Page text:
So, we can in no way continue investing the computer with the vices of logical systematicity, declaring it forever disjunct with humanities. The dominant trends in computing cannot be separated from their theoretical and ideological subtext. Moreover, and more importantly, any change in the subtext will result in a radical change in the nature of information management, which means, among many other things, that there is a great potential in terms of alternative approaches, in the manner of SC.
If we start from a different view of computation, one that is free of the computational fallacy, a whole set of new conclusions will be available. Computation’s disjunction with literary studies is not a given. A different view means reworking this disjunction, leading to new terms of engagement between the two fields. A number of key issues will need to be revisited. Computation is not only a set of tools or methods, not to mention an irreducible set. Similarly, the claim that the only available role for computation in criticism is textual analysis is acting like a wall or a red line. All these assumptions lead to the tendency to frame the problem in terms of technical limitations and maintain the premise that the problem is that CS and AI are still behind regarding human-like abilities. The claim to technical limitations historicizes the disjunctive moment and implies that current uses are the best available ones. Another outcome of this type of thinking is that the issue remains within the science/humanities dichotomy, with computation as a scientific (and scientifying) method, and digital literary studies easily becomes another attempt at scientifying the humanities.
But the question “What does it mean to think outside the computational fallacy, especially as pertinent to literary studies?” remains pending. Answering this question is beyond this article, in addition to the fact that the answers depend on potential work that marries theory and practice, much like speculative computing. However, I can presently suggest one direction in this regard. One of the aspects of the new understanding is envisioning the computer as a partner. Acknowledging partnership would mean a division of labour between man and machine: who can do which better. The computer is not supposed to work independently but in a self-consciously interactive environment that allows both parties (human and computer) to share and exchange information and insight. Successes and failures would thus be judged from the same collaborative perspective. Computational artifacts and interfaces already have many tools for interaction, like the pop-up message windows, by which “the machine” gets input from the human user. Those can be built upon for a more effective and integrated interaction.
Let us take the example of machine translation. If we look at the current software for machine translation, we will notice the limiting influence of the automation-at-all-costs requirement that I talked about earlier. The machine is “left alone” to do the tasks, and the human’s role is to provide the input, usually by a simple procedure like copy-paste. An alternative and definitely more efficient model would be a collaborative one, which would include tools that enable the program to ask for feedback from the user on challenging issues, usually those that cause faulty translations, and this should be throughout the translation process.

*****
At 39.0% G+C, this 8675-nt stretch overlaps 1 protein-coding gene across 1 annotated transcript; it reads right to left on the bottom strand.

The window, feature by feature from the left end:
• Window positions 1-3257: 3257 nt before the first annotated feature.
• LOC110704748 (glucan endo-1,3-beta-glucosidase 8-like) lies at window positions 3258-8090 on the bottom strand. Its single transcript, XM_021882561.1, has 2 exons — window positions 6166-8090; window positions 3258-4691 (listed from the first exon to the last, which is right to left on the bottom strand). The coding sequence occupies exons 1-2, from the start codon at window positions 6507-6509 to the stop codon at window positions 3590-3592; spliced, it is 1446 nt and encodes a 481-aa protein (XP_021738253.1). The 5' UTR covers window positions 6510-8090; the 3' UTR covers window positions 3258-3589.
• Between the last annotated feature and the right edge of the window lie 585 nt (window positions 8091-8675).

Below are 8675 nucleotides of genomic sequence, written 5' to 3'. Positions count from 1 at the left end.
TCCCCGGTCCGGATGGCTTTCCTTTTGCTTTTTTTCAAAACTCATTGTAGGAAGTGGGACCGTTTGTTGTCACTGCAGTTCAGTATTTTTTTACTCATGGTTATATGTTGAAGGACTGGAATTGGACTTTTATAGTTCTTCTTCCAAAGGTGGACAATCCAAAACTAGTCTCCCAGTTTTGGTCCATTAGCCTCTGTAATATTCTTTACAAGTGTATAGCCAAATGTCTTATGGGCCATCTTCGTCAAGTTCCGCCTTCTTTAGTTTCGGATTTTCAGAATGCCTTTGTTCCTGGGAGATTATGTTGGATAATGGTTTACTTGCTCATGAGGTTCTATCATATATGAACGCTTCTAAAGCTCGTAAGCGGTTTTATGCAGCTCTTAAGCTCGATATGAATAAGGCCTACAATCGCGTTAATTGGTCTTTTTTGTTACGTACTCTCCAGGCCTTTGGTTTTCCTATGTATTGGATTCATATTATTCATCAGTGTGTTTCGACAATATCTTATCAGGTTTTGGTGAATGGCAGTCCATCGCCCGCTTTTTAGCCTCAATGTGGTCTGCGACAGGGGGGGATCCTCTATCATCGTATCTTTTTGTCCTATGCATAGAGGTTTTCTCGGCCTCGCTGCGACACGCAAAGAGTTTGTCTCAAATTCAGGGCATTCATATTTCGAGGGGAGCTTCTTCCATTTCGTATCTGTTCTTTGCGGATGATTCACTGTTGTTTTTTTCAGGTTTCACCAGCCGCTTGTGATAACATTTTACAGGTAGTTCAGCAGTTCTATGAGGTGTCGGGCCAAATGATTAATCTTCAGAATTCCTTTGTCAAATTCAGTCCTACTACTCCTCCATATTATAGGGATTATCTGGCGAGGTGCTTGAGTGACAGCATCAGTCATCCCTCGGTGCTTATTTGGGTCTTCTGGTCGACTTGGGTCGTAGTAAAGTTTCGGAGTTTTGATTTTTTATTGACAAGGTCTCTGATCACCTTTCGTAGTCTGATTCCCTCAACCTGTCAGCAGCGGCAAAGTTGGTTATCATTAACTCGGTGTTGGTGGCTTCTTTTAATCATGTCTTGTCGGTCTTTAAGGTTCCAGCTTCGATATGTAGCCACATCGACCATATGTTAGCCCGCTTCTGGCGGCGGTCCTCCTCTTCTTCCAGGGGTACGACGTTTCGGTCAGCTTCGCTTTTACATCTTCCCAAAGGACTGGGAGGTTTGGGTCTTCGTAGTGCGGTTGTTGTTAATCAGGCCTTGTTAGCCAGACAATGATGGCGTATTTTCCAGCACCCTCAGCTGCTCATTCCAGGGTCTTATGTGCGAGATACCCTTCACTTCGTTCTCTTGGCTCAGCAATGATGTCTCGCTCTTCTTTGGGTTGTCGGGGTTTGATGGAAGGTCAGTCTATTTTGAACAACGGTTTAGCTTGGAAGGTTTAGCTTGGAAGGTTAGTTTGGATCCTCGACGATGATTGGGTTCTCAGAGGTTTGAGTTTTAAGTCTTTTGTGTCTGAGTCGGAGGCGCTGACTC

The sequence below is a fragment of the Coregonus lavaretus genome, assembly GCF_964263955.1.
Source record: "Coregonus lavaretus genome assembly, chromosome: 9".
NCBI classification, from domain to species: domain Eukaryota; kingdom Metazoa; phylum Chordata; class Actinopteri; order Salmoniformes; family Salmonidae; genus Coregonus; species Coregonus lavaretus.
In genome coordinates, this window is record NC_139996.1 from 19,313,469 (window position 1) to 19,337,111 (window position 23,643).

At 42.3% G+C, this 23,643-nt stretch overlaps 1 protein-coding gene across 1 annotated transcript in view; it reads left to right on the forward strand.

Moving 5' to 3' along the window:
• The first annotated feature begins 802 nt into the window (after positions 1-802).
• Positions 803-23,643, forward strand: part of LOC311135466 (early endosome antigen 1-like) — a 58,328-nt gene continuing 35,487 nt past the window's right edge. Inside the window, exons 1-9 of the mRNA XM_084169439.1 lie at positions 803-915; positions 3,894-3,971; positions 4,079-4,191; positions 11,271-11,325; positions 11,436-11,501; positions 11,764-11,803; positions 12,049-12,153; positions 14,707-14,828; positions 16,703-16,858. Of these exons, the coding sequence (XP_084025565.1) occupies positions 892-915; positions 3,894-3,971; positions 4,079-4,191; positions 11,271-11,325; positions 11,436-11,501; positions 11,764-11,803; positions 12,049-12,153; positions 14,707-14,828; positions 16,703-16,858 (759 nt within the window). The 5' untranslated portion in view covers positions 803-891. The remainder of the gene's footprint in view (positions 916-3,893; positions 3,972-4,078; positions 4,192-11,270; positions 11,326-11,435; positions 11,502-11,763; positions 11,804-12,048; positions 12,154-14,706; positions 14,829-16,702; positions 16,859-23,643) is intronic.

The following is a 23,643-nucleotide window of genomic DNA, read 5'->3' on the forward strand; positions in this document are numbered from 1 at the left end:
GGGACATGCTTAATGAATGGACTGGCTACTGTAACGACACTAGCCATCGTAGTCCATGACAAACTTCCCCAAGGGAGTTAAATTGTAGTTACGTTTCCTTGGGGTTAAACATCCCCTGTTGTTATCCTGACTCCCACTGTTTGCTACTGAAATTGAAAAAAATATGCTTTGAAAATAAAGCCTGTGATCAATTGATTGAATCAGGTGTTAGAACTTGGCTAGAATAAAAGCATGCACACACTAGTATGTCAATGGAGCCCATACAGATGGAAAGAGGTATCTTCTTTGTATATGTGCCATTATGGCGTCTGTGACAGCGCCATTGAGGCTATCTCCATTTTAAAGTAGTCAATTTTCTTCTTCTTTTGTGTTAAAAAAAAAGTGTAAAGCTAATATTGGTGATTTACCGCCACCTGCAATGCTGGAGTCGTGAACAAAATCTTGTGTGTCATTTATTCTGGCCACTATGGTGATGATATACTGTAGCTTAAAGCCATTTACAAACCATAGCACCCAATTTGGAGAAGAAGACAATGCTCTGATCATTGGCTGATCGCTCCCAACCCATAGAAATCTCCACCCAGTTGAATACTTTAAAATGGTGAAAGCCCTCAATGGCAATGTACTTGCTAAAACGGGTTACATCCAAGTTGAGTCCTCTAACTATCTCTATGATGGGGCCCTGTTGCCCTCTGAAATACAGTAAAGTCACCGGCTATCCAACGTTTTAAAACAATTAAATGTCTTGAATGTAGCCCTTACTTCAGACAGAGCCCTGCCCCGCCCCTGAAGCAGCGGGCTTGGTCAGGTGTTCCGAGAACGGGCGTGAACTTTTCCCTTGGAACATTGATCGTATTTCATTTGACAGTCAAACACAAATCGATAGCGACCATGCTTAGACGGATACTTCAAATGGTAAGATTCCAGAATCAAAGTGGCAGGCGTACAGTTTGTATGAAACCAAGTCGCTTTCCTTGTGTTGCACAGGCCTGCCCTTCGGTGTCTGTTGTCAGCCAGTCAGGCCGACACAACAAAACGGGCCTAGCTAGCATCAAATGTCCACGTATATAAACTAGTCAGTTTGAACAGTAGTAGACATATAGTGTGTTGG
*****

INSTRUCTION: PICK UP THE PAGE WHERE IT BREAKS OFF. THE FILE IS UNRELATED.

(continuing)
The collaborative model allows a new understanding of the role of computation within any humanistic practice. By virtue of this model, we are able to see that any incompatibility is due to the assumption that the computational device is supposed to work independently. If we start to think of it as a full partner, our whole approach will change, and incompatibility is no longer an issue. All in all, a collaborative model will definitely alter the epistemological underpinnings of literary studies because the logistics of truth assignment in the field will radically change. When analysis or interpretation is done with the participation of a machine, problems will be reformulated not only for human reasoning or intuition but for a machine’s “intelligence,” basically in an algorithmic manner. It is in this way that literary studies might be said to be “scientified.” There are two interrelated sides to the CF: the literal understanding of computation, and the understanding of computation as inherently and exclusively “scientific.” As this article has hopefully shown, computation is an environment for work, and it is open to all types of agendas and subtexts. This is an advantage unless we start from an entrenched ideological position that insists on one certain appropriation of computation.
The author has no competing interests to declare.
Gimena del Rio Riande, CONICET, Argentina
Iftekhar Khalid, The Journal Incubator, University of Lethbridge, Canada
Shahina Parvin, The Journal Incubator, University of Lethbridge, Canada
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Christa Avram, The Journal Incubator, University of Lethbridge, Canada